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See Also: 5 Timeless Financial Lessons Our Children Need Now

Therefore, it’s critical to teach your kids how to use credit responsibly long before they strike out on their own. Some topics you should cover with your children:

  • As a general rule, you should not be paying for something on a credit card that you could not pay for today with cash from your checking account.
  • You should review a credit card statement together to show them the interest rate that will be charged if they only make the minimum payment and carry a balance from month to month. Explain how paying the balance in full every month before the due date avoids interest charges altogether, making credit card usage a wise financial strategy for many.
  • Credit cards should be paid off every month and should not be used to fund a lifestyle you cannot afford.
  • You should also explain to your children how using credit responsibly can help them build a strong credit rating. This is critical for young adults, since their credit score will impact everything from their ability to rent an apartment or buy a home. Also stress the importance of paying their household bills on time in order to boost their credit score.

Teach About Saving and Investing

In addition to budgeting and using credit wisely, it’s also important to teach your children about saving and investing. Doing so will enable your kids to benefit from a long-term time horizon for meeting important financial goals, like retirement or paying for their own kids’ college educations.

Show your kids how participating in a retirement savings plan at work or opening their own IRA, if they don’t have an employer-sponsored plan, at an early age can help them secure their financial future decades down the road when they’re ready to retire. Also explain the importance of short-term savings — especially building an emergency savings fund to pay for unexpected things that occur, like car repairs and out-of-pocket medical expenses.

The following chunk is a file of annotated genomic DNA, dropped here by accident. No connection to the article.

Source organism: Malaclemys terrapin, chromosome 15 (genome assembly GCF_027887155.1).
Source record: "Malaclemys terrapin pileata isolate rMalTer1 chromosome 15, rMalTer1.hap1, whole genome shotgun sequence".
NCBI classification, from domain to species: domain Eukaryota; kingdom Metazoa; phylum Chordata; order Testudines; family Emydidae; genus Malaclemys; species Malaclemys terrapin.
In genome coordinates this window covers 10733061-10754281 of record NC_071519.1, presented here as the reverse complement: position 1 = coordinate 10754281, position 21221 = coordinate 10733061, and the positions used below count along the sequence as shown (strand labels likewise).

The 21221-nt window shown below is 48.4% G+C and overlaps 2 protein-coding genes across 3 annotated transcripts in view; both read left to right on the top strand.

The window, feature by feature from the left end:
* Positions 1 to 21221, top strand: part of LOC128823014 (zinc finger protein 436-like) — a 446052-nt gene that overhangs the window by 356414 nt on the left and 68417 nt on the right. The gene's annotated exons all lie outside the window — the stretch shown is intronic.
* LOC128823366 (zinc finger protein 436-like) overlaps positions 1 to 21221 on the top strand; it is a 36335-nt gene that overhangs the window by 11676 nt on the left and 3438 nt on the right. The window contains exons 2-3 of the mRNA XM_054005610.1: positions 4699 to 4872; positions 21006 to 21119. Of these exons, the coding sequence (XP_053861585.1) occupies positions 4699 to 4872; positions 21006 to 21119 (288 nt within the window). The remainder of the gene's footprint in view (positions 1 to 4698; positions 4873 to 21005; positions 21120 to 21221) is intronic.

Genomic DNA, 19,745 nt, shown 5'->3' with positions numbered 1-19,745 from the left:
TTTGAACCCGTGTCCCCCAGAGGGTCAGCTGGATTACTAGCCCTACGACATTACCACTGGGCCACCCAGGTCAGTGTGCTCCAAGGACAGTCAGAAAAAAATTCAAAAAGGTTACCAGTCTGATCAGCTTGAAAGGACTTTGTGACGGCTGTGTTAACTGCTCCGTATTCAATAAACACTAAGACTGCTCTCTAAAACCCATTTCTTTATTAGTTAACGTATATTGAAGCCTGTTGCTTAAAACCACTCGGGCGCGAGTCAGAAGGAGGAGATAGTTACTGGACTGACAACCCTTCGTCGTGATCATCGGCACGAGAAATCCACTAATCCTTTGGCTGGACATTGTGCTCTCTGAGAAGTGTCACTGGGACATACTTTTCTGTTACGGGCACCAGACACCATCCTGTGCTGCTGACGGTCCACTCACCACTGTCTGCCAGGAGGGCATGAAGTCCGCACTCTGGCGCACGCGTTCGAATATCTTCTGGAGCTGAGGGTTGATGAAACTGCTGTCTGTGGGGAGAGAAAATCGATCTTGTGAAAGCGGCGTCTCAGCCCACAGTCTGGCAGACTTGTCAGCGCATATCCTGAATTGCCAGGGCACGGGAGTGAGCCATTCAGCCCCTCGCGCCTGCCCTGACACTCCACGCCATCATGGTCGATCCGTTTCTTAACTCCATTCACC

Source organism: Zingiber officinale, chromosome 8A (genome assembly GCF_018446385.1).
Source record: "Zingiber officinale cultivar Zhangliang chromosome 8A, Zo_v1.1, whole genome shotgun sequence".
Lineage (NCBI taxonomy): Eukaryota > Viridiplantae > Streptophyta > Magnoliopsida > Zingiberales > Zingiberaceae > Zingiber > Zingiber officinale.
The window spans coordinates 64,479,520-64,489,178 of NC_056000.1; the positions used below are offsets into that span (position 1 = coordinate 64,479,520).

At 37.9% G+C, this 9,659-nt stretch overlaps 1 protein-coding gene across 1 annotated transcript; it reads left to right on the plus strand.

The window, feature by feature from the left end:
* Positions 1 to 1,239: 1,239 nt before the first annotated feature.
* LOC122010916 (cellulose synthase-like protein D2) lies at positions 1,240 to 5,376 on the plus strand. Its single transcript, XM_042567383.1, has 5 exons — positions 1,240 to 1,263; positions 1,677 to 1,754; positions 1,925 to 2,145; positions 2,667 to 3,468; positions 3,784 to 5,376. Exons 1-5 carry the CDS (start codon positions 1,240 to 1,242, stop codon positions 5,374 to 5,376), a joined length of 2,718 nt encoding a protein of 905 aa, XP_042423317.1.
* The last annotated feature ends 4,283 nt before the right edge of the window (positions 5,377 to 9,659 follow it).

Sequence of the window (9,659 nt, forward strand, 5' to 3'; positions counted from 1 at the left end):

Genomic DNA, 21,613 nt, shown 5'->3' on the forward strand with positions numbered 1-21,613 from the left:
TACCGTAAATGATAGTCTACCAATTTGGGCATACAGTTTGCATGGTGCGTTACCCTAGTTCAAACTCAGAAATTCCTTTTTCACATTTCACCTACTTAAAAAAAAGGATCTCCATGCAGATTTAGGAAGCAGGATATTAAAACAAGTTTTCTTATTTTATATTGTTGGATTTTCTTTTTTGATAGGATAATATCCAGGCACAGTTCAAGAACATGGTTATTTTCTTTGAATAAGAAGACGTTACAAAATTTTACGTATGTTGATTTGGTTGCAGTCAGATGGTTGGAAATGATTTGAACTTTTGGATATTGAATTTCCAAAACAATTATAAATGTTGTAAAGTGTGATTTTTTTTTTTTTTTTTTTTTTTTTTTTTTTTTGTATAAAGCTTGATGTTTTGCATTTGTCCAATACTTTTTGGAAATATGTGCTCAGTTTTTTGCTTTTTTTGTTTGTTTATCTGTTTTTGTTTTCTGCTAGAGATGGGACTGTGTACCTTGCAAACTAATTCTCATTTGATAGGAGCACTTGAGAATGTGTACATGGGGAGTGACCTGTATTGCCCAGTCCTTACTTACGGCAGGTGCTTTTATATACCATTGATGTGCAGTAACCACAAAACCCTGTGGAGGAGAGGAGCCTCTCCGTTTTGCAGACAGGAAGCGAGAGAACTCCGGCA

One common rule of thumb is to accumulate three to six months of living expenses in a liquid savings account that’s easily accessible. By having a stash like this to cover unexpected emergencies, your child could avoid racking up big credit card balances that make it hard to achieve financial independence.

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Get Started Now

Setting your children up to achieve financial independence when they become adults starts long before they leave the nest. Sit down with your spouse now and talk about how you can start teaching your kids the kinds of money management skills they’ll need to be financially independent young adults.

See Also: So, You Have an Estate Plan ... Now What?

Michelle Brownstein is the Senior Vice President of the Private Client Group at Personal Capital. She is a Certified Financial Planner with a wide range of Investment Management experience.

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This article was written by and presents the views of our contributing adviser, not the Kiplinger editorial staff. You can check adviser records with the SEC or with FINRA.